Contributor/ Steve Beale
Best Known For
This 45 year-old self-declared ‘urban resort’ in the heart of Amsterdam’s World Heritage Site has undergone major renovations over the past year, and to spectacular effect. Its most referred-to characteristic is its basic architecture – the hotel is actually 25 conjoined narrow townhouses in the quintessential Amsterdam style.
With its sublime restaurants, international-class museums, ubiquitous cycling and wildly imaginative boutiques, this most urbane of districts could lay rightful claim to being the pinnacle of contemporary Western civilisation.
The Good Stuff
The new interior design – and exemplary it admittedly is too – is by Jacu Strauss, the young creative director also responsible for London’s Mondrian. We take our hats off; Strauss has employed traditional local mores in strikingly modern ways. For instance he’s used the colour palette of Holland’s famous seventeenth Century painters – petrol blue, delicate grey and a lavish russet – in glossy, surprisingly sexy, tones. This contrasts with other bourgeois boltholes that really have reached ‘Peak Farrow & Ball’. Old master prints are applied to the upholstery to create seductive interior pieces. Neo-classical sculpture and and the privacy afforded by the hotel’s labyrinthine layout makes for a bewitching visitor experience.
The expansive interior garden is a breathtaking luxury in a city whose real estate prices threaten to outrun London’s. It’s also a splendid consolation for those whose rooms don’t boast a canal view. Further breakout spaces manifest themselves all over the hotel – every nook bears a bookshelf of hardbacks with rather illicit titles, and every surface bears heavyweight art books. But while the interior is especially seductive to the urban bohemian, the guests are comparable to any upper echelon hotel the world over – retired baby boomers and weekending financiers. It’ll be interesting to see how hotels that deal in atmosphere cope with this particular threat to their carefully laid plans in the coming years.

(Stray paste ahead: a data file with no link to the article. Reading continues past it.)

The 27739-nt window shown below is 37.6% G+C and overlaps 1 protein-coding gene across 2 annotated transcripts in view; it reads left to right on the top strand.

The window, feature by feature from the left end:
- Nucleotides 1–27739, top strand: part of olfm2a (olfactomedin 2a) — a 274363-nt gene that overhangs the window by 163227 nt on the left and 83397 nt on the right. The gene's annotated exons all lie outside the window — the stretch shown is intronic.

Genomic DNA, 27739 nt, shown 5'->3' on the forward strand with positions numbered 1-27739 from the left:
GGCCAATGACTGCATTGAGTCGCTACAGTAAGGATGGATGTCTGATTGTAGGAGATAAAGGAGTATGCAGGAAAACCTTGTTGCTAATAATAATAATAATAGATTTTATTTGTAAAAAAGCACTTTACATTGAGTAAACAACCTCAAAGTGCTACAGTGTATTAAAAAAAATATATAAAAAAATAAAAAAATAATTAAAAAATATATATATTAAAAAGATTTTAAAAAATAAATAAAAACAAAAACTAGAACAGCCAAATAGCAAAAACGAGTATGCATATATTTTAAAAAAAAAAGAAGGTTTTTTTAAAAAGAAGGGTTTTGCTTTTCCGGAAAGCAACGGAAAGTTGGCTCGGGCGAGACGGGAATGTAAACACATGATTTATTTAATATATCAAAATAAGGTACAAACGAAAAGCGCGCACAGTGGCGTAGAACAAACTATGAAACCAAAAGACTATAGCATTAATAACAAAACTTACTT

Inside the Hotel – 9/10
We had to talk ourselves out of 10/10 for both of these ratings. Strauss has created an impeccable ambience, as much urban fantasy as urban resort, using literature, art, and antiquity to stimulate the senses rather than gaudiness and hedonism. One public entranceway, for example, is a semi-restored apothecary’s store. Enjoy drinks on the pavement tables, as you window shop macabre curios and watch the new European elite stroll by, or sip cocktails in the conservatory while leafing through fruity lithographs.
Outside the Hotel – 10/10
Nine Streets is the chicest neighbourhood in Europe’s most sophisticated city, and a world away from the Red Light District of stag night lore. While Amsterdammers have never been especially seduced by fashion, their antique shops and galleries are incomparable. Equally, and unusually for Europe, from canalside cafés to dive bars it seems that the entire population is out socialising at any one time. Take the Pulitzer’s own boat down the canals for a historical tour, for architecture old and new and the story behind the city’s ‘XXX’ symbol – it’s the very same vessel that Churchill rode in triumph after the city’s liberation in spring 1945.
Image courtesy of Hotel Pulitzer